Confessions Of A Koala Counter – Night Surveys Monitor Koala Population In Bongil Bongil National Park

Ian Scott records his team’s results. Photo: Andrew Vivian.


BONGIL Bongil National Park is estimated to contain around 500 koalas, and has one of the genetically-strongest populations in the country.

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Each year, night surveys are conducted to check on the health and distribution of koalas in the park.

Volunteers, in five groups of up to eight people, conduct five surveys over a three week period and rotate through five different forest tracks on each survey night.

Three days are left between each survey, to allow for movement of koalas.

According to ranger Martin Smith, actual counting of koalas is almost impossible because of their colouring, and their ability to bundle into a ball in the fork of a tree, which makes actually seeing a koala very difficult.

Mr Smith said, “The park is 4300 hectares in area, so the average area for each koala is 8.6 hectares.”

“There is approximately one suitable tree every 4m2 for a koala to climb in the park, which approximates to 21,000 trees for each koala,” he said.

Therefore, a sampling method is used.

Five 1.5km stretches of forest track have been selected for the surveys because they are prime koala habitats.

The forest on each side of the track is scanned, using torches, for the glint of reflected eyes in a tree.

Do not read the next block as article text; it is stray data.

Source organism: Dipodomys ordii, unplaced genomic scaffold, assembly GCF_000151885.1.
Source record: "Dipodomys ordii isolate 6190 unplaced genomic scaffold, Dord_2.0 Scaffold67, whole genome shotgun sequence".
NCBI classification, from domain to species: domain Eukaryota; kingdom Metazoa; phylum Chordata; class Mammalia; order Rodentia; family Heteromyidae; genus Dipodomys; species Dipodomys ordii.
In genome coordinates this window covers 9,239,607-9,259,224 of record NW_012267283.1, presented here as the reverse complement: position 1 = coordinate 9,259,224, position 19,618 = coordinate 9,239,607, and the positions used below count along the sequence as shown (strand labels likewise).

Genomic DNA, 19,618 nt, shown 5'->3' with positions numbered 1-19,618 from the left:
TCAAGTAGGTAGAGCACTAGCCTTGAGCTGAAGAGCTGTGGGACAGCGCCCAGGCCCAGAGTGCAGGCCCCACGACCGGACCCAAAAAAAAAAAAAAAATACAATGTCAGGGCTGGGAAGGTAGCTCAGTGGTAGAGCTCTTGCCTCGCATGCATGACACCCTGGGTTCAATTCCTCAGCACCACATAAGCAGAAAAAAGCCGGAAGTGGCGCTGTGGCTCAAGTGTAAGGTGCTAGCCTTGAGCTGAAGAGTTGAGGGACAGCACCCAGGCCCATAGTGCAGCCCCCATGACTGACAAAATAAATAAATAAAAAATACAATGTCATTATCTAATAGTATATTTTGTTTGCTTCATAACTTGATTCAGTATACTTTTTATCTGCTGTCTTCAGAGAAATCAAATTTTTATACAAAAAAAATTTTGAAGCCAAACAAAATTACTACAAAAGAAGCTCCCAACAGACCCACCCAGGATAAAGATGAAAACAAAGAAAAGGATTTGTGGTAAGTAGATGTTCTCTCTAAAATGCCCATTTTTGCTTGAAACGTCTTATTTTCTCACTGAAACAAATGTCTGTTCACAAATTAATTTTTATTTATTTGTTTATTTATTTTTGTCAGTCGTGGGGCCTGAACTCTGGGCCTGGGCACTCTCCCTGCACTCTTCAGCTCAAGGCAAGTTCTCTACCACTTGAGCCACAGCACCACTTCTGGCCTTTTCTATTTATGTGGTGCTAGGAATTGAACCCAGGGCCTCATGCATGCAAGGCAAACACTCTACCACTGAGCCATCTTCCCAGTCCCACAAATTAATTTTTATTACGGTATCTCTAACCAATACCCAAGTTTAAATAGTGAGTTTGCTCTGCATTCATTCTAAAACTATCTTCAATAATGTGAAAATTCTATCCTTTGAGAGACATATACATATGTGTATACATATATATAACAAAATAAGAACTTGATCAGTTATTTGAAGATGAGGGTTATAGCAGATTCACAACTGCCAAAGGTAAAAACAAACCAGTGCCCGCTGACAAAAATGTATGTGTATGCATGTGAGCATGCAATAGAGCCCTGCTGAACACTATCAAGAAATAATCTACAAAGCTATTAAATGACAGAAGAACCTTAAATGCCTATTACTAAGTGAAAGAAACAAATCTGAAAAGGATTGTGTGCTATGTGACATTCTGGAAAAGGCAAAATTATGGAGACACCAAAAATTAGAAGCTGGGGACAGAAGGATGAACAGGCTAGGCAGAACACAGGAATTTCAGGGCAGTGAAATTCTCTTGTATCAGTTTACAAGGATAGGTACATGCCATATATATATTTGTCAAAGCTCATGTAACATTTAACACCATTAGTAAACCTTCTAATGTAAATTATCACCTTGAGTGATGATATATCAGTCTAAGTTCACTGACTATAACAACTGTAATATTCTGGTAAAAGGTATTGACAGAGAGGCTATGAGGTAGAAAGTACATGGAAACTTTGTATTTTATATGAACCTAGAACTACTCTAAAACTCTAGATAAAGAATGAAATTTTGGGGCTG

Sightings are not as common, however, as auditory signs of koalas.

Each team has a loud hailer and an iPod on which a koala mating call is recorded.

At 500m intervals along each track, the calls are played three times and team members spread out along the track to listen for a response – a male koala will bellow a challenge to any other nearby males.

Teams estimate the direction and distance of any koala calls.

They also record koalas and any other animals that are sighted.

(Last week, three possums, a three-metre carpet python and a 70cm Tiger snake were encountered.)

After three out of the five surveys, teams have heard fourteen koalas and sighted two.

The previous two years have resulted in 23 and 24 contacts with koalas, across all five surveys.

Indications, so far, are that the Bongil Bongil koalas, unlike those in many other areas, are doing well.


By Andrew VIVIAN


Looking for the gleam of koala eyes. Photo: Andrew Vivian.

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